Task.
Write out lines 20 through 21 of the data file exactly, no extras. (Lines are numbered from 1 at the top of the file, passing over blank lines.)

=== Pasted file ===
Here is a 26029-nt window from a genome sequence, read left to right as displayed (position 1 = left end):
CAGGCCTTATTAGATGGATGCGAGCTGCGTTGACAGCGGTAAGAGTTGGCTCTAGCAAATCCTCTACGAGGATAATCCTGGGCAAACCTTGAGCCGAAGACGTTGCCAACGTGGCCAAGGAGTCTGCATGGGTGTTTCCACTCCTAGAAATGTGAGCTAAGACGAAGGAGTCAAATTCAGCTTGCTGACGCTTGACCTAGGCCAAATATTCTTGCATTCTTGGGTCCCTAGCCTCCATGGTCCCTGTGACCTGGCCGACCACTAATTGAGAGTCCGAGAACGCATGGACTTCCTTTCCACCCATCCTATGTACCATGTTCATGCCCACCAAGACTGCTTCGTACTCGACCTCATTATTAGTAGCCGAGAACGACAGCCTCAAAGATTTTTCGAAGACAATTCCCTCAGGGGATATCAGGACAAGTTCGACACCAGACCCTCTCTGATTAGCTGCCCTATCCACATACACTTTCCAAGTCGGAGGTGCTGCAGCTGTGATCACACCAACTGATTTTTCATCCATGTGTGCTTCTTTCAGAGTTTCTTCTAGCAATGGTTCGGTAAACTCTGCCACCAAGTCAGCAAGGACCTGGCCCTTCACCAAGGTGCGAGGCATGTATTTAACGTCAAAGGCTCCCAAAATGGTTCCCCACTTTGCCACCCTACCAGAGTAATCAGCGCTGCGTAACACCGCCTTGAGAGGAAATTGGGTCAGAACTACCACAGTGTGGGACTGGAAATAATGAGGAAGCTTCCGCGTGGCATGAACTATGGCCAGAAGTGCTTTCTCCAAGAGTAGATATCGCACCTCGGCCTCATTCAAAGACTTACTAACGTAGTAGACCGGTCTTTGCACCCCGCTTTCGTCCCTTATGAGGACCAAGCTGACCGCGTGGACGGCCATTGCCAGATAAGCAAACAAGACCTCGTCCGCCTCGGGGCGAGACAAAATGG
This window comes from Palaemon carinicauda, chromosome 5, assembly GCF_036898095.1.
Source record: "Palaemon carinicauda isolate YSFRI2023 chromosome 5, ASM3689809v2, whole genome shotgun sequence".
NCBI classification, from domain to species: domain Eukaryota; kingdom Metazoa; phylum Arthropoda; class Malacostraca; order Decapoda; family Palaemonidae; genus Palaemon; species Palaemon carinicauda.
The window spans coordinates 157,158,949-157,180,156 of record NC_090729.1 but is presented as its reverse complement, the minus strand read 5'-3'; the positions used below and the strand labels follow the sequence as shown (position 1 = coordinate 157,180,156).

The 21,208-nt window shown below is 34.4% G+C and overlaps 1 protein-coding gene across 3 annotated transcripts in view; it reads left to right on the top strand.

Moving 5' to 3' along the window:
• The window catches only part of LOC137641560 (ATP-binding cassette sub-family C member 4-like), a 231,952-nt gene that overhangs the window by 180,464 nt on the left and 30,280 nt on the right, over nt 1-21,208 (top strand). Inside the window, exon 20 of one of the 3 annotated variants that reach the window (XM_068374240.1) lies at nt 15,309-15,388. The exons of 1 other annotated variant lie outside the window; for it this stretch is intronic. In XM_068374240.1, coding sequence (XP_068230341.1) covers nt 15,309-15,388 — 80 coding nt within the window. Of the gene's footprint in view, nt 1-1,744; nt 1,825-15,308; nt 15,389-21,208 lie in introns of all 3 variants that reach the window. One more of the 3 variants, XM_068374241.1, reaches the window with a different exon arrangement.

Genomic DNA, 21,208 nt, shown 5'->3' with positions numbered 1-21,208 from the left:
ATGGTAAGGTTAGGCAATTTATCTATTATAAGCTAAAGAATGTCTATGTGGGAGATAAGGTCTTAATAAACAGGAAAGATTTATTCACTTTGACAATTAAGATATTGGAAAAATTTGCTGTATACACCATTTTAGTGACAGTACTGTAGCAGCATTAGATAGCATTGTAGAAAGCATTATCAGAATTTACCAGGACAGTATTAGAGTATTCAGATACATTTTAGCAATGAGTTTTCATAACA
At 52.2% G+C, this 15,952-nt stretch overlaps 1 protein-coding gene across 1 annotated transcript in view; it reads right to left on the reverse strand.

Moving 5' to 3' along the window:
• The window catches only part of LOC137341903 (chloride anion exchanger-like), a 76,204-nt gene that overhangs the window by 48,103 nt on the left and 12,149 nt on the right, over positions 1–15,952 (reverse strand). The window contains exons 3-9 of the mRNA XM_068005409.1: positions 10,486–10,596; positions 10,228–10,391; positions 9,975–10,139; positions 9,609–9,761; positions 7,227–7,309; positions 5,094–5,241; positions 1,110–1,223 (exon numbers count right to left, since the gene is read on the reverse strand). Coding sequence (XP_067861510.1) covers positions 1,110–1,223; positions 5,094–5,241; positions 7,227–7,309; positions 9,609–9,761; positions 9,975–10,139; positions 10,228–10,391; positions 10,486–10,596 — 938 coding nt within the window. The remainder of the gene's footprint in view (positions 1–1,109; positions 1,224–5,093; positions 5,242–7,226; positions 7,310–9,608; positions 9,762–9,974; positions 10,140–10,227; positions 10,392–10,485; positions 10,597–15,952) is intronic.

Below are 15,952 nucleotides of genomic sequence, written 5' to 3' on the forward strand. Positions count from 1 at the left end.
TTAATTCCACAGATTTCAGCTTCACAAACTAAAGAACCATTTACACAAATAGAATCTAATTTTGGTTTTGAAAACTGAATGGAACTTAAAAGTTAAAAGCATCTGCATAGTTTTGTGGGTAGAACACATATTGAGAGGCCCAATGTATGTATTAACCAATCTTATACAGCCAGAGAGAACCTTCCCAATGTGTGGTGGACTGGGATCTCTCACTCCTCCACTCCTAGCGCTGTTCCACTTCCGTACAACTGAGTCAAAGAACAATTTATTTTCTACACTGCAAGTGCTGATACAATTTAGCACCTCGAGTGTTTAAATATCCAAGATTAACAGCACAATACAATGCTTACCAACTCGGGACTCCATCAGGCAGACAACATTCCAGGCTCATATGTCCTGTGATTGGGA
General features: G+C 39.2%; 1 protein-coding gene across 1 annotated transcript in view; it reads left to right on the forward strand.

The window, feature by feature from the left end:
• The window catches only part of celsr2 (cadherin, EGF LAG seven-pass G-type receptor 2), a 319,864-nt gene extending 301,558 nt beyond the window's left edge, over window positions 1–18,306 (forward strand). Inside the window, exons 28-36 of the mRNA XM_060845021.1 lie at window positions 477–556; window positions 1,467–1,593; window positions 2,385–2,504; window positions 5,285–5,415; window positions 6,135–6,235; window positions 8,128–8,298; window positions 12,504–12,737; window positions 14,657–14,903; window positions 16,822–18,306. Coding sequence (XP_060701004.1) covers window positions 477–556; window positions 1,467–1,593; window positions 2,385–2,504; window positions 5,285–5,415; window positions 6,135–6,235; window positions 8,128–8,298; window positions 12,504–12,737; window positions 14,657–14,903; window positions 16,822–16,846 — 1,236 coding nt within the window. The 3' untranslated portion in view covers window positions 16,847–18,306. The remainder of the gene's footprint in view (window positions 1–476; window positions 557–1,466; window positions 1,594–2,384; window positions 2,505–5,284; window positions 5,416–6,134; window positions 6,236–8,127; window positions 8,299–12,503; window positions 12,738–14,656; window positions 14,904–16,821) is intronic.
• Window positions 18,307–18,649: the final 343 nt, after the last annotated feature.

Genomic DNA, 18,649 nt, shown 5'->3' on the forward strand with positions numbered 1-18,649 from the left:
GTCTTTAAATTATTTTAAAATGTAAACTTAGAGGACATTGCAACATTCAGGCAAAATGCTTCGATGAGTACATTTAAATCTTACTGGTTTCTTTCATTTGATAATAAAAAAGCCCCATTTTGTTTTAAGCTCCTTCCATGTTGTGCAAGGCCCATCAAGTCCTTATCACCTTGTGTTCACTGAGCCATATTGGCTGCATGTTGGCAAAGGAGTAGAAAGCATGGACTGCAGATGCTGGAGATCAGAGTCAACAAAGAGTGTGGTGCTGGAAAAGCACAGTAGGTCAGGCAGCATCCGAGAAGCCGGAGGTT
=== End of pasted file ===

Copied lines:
• Window positions 18,307–18,649: the final 343 nt, after the last annotated feature.

Genomic DNA, 18,649 nt, shown 5'->3' on the forward strand with positions numbered 1-18,649 from the left: